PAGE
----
The bicentennial of human flight offered an occasion for the 1983 Festival to recognize the occupational folklife traditions that have grown, even as the technology of flight has evolved. These traditions help aviation workers give meaning to their occupational lives and help them perform with a sense of unity and purpose.
Because folklore is often identified with old and dying customs, contemporary traditions that have grown out of work experience and are organized around job skills and occupational identity seem incongruous. But folklore is not simply a list of "things" such as old songs or "tall tales." It is a way people relate to and communicate with each other. Folklore is small scale and face to face; it is imbued with personal artistry and group sensibilities, derived from one's ethnic, regional, religious, or occupational affiliation. Whenever people need to relate to one another, they develop ways of passing on important information, of maintaining a social good, of entertaining and improving the life of the group.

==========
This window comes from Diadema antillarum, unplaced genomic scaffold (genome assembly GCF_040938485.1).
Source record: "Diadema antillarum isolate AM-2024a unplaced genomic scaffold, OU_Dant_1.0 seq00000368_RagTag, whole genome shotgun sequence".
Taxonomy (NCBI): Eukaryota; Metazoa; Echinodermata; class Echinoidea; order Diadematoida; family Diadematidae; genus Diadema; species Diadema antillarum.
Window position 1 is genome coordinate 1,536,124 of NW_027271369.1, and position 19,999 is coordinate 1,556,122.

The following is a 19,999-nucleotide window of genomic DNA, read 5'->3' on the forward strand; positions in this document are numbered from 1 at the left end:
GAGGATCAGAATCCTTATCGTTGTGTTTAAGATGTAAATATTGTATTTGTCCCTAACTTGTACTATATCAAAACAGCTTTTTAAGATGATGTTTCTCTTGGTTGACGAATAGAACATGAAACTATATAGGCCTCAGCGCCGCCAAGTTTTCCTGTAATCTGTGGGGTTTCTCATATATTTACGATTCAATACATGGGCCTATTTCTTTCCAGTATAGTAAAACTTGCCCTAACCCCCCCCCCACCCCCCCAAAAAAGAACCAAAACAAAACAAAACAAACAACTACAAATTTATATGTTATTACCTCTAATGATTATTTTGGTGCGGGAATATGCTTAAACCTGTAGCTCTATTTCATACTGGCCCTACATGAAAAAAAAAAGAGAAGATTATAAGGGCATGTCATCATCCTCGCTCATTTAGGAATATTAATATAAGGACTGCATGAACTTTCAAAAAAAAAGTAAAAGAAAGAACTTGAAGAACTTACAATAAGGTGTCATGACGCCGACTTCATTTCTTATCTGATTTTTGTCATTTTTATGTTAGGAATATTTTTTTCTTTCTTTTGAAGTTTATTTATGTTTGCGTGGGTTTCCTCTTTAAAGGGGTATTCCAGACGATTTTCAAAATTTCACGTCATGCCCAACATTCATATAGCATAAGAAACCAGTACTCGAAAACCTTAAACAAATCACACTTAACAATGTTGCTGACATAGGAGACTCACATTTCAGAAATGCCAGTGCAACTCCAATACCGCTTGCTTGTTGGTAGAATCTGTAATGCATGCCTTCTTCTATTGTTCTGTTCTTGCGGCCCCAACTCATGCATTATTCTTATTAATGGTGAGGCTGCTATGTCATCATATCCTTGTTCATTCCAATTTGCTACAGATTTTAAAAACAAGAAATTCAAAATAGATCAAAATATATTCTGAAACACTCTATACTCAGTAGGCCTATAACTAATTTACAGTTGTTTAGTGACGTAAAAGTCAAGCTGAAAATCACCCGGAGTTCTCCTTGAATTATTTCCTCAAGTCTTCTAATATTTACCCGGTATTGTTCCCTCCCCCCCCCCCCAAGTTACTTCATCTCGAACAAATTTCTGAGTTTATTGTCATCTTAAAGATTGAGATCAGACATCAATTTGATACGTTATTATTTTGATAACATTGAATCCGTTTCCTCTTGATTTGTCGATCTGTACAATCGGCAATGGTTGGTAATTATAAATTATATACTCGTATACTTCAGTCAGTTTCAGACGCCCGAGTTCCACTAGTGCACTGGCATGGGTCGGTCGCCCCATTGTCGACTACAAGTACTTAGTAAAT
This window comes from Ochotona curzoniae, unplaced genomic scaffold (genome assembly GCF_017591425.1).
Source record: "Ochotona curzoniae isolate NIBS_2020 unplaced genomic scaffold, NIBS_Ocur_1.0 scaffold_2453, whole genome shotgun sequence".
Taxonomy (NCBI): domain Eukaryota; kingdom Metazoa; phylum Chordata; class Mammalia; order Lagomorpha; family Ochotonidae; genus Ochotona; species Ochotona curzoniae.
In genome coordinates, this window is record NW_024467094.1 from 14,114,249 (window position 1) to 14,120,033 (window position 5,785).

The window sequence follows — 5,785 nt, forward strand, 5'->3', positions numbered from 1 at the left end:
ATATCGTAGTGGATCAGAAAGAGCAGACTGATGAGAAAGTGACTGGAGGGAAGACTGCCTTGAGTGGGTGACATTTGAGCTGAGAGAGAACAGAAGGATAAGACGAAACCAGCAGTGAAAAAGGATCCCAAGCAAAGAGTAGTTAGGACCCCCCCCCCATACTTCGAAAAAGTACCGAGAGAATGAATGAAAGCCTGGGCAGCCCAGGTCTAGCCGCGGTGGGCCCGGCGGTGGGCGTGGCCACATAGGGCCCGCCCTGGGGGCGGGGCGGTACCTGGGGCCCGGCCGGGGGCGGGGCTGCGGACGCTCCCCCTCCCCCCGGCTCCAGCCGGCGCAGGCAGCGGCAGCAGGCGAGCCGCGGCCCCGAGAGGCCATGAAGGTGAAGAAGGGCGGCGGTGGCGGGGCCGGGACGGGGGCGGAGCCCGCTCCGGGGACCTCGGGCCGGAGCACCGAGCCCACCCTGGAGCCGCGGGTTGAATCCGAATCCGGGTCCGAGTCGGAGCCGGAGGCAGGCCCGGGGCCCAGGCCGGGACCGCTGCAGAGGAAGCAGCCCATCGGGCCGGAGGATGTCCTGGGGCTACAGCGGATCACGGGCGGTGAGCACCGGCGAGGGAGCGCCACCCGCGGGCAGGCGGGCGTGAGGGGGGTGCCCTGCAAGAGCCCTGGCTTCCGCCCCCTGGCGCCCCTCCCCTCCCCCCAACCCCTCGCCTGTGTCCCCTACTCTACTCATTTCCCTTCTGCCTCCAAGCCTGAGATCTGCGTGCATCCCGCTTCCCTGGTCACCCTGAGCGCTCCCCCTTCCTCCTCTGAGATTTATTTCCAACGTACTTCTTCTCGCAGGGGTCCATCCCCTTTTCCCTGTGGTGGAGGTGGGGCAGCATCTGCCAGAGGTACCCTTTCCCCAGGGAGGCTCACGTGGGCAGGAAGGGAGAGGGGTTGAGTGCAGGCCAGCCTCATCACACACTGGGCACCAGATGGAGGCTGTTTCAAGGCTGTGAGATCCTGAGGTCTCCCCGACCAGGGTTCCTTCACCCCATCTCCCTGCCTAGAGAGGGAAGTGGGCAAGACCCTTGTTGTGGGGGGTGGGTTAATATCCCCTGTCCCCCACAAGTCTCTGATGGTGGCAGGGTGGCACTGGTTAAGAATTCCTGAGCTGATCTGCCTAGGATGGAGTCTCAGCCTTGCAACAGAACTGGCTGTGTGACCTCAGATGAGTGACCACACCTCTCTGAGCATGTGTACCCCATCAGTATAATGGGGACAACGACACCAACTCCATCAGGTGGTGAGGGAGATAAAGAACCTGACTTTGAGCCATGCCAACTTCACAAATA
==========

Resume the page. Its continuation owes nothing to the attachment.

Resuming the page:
This happens especially with occupations such as those of the aviation industry, whose workers must cooperate to ensure the overall safety and success of the task, and who spend as much time with each other as they do with their families. The airline industry is made up of people whose jobs are often dangerous, often adventurous, at times heroic, but more often simply mundane. The folklore of this industry captures all of these aspects. At the 1983 Festival, aviation workers presented their stories, demonstrated their skills, and talked with the public about their work and their lives, offering visitors a chance to learn about the human beings responsible for the safety and smooth sailing of those great silver ships in the sky.
The Folklife of Flight Program was organized in conjunction with the National Air and Space Museum. Jack Santino served as Aviation Program Coordinator, and Larry Deemer as Assistant Coordinator.